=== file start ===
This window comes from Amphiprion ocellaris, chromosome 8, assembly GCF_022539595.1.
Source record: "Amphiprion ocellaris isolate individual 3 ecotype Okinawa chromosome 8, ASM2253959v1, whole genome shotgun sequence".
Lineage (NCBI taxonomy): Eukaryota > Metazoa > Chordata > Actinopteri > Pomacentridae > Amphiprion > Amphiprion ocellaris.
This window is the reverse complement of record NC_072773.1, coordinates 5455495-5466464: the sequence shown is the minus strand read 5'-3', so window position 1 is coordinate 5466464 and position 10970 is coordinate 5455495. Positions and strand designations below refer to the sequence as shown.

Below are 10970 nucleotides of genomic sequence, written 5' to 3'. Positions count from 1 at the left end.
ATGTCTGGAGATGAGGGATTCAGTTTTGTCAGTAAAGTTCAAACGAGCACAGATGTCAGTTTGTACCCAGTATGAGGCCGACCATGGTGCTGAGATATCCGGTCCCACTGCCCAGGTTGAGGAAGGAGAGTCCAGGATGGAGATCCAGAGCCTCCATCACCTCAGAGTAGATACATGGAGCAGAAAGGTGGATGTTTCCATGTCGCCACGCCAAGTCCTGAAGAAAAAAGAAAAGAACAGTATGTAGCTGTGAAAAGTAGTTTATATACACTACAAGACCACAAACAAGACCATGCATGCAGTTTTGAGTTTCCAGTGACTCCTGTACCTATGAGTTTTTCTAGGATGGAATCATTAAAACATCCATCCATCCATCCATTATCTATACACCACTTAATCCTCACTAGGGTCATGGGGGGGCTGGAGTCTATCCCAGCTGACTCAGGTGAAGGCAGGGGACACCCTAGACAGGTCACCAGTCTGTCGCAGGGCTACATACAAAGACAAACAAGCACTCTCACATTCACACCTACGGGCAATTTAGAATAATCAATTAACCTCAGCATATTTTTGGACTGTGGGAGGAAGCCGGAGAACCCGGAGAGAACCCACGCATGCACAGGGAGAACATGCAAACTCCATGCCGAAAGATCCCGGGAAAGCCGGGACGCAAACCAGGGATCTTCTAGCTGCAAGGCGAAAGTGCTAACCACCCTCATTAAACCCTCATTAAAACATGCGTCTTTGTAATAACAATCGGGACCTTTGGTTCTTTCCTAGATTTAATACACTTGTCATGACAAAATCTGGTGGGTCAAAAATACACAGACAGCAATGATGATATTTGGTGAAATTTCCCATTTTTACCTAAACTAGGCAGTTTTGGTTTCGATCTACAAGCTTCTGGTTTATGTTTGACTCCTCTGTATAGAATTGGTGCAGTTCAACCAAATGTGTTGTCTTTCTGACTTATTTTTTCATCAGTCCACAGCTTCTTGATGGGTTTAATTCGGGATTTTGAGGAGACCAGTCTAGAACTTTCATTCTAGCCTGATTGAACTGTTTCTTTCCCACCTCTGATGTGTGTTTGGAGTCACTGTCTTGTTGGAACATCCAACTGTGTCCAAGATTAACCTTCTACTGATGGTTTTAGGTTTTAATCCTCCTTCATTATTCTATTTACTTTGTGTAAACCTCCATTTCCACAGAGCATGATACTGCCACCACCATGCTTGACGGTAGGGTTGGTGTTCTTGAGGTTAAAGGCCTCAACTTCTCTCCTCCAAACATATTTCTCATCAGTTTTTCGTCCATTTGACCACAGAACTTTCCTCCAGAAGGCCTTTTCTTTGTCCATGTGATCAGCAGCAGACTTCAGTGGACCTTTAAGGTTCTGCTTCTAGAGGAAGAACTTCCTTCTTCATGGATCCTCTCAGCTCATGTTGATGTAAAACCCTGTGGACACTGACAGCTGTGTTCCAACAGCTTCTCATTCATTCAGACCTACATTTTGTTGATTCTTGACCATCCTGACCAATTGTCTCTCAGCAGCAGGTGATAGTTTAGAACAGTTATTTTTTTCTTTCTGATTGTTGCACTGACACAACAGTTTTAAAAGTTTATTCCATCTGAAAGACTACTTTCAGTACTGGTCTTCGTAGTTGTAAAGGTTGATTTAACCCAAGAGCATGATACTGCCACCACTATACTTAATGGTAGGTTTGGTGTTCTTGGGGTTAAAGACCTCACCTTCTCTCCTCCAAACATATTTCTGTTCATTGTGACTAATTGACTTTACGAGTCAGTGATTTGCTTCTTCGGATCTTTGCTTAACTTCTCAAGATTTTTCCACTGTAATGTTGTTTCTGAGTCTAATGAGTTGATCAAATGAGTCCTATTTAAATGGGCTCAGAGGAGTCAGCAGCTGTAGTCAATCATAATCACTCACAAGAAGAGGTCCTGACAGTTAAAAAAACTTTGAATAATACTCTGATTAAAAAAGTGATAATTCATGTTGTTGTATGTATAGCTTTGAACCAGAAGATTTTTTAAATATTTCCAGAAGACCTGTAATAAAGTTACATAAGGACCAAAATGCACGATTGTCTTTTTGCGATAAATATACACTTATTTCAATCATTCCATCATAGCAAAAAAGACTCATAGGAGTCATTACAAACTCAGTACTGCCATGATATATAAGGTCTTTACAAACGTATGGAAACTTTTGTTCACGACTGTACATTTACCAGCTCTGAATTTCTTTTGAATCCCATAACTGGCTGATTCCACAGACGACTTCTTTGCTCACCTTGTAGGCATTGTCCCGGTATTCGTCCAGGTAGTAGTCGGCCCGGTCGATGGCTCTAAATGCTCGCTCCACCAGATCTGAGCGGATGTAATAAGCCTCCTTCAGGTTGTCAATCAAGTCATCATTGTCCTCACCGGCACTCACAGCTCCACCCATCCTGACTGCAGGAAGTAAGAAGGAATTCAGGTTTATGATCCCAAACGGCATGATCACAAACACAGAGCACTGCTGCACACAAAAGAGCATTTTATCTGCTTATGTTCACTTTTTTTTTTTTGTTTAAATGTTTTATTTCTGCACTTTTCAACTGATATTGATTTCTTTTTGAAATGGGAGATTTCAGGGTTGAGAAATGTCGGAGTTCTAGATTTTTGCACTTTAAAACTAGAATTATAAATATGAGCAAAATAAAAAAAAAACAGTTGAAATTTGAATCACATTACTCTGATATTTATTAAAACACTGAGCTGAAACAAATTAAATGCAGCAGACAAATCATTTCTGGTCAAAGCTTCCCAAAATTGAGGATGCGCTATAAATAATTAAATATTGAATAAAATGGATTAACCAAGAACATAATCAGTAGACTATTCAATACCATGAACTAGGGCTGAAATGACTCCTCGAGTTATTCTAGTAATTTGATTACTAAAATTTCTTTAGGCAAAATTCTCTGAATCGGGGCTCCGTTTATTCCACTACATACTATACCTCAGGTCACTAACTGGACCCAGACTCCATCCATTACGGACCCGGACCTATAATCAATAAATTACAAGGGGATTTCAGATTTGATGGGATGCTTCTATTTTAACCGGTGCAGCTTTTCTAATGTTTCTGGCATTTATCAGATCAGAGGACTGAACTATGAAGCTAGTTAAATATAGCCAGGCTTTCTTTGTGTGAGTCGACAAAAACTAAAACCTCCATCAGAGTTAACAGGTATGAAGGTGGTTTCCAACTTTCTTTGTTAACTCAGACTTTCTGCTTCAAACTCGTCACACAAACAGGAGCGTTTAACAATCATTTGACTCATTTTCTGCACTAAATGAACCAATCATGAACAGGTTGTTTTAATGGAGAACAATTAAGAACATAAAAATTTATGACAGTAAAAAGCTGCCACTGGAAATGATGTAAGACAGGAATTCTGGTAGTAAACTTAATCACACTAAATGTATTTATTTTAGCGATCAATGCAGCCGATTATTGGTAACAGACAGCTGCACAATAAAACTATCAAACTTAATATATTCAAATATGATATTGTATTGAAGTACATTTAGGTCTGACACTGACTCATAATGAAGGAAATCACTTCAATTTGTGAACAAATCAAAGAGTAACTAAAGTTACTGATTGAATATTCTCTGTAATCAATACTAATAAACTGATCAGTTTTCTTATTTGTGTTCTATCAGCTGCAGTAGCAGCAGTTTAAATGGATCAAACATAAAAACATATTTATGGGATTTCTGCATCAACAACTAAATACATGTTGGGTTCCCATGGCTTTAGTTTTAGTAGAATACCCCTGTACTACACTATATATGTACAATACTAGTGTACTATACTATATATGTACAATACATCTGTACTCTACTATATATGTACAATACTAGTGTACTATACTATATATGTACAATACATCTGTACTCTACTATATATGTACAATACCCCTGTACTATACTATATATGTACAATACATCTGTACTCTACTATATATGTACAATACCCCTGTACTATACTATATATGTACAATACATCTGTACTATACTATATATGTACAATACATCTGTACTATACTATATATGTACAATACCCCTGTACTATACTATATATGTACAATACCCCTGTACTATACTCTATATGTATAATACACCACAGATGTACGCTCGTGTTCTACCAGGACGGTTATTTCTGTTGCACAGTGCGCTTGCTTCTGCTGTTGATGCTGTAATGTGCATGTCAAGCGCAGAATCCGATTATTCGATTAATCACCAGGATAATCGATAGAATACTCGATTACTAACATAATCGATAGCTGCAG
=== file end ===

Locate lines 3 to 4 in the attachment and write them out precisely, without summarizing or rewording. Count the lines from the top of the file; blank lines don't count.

Lineage (NCBI taxonomy): Eukaryota > Metazoa > Chordata > Actinopteri > Pomacentridae > Amphiprion > Amphiprion ocellaris.
This window is the reverse complement of record NC_072773.1, coordinates 5455495-5466464: the sequence shown is the minus strand read 5'-3', so window position 1 is coordinate 5466464 and position 10970 is coordinate 5455495. Positions and strand designations below refer to the sequence as shown.